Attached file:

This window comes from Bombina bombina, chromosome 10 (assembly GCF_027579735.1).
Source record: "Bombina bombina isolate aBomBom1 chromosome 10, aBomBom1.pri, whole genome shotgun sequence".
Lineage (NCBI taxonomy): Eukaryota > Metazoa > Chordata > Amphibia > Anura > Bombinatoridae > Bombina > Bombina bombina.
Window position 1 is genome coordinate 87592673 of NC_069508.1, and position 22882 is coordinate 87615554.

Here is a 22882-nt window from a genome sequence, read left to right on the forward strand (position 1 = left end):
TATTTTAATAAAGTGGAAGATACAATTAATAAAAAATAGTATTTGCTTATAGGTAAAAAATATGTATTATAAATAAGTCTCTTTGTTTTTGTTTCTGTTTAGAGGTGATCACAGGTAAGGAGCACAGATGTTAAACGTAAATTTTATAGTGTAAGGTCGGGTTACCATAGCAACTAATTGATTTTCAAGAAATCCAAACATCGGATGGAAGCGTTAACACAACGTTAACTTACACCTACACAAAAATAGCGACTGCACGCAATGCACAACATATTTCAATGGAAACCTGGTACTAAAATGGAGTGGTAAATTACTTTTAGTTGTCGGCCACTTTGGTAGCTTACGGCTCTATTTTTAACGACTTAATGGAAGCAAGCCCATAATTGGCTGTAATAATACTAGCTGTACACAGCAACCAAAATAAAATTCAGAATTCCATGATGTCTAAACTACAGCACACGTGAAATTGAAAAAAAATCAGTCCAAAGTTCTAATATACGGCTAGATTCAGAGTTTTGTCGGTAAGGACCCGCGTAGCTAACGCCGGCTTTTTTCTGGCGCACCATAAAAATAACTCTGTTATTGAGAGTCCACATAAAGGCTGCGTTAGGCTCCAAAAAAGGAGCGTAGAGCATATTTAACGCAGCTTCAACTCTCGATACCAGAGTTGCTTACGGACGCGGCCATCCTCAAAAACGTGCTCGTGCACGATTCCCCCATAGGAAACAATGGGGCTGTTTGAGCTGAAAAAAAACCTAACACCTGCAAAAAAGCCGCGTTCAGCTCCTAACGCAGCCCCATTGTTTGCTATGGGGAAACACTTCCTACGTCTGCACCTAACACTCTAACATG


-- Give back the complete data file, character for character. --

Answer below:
This window comes from Bombina bombina, chromosome 10 (assembly GCF_027579735.1).
Source record: "Bombina bombina isolate aBomBom1 chromosome 10, aBomBom1.pri, whole genome shotgun sequence".
Lineage (NCBI taxonomy): Eukaryota > Metazoa > Chordata > Amphibia > Anura > Bombinatoridae > Bombina > Bombina bombina.
Window position 1 is genome coordinate 87592673 of NC_069508.1, and position 22882 is coordinate 87615554.

Here is a 22882-nt window from a genome sequence, read left to right on the forward strand (position 1 = left end):
TATTTTAATAAAGTGGAAGATACAATTAATAAAAAATAGTATTTGCTTATAGGTAAAAAATATGTATTATAAATAAGTCTCTTTGTTTTTGTTTCTGTTTAGAGGTGATCACAGGTAAGGAGCACAGATGTTAAACGTAAATTTTATAGTGTAAGGTCGGGTTACCATAGCAACTAATTGATTTTCAAGAAATCCAAACATCGGATGGAAGCGTTAACACAACGTTAACTTACACCTACACAAAAATAGCGACTGCACGCAATGCACAACATATTTCAATGGAAACCTGGTACTAAAATGGAGTGGTAAATTACTTTTAGTTGTCGGCCACTTTGGTAGCTTACGGCTCTATTTTTAACGACTTAATGGAAGCAAGCCCATAATTGGCTGTAATAATACTAGCTGTACACAGCAACCAAAATAAAATTCAGAATTCCATGATGTCTAAACTACAGCACACGTGAAATTGAAAAAAAATCAGTCCAAAGTTCTAATATACGGCTAGATTCAGAGTTTTGTCGGTAAGGACCCGCGTAGCTAACGCCGGCTTTTTTCTGGCGCACCATAAAAATAACTCTGTTATTGAGAGTCCACATAAAGGCTGCGTTAGGCTCCAAAAAAGGAGCGTAGAGCATATTTAACGCAGCTTCAACTCTCGATACCAGAGTTGCTTACGGACGCGGCCATCCTCAAAAACGTGCTCGTGCACGATTCCCCCATAGGAAACAATGGGGCTGTTTGAGCTGAAAAAAAACCTAACACCTGCAAAAAAGCCGCGTTCAGCTCCTAACGCAGCCCCATTGTTTGCTATGGGGAAACACTTCCTACGTCTGCACCTAACACTCTAACATG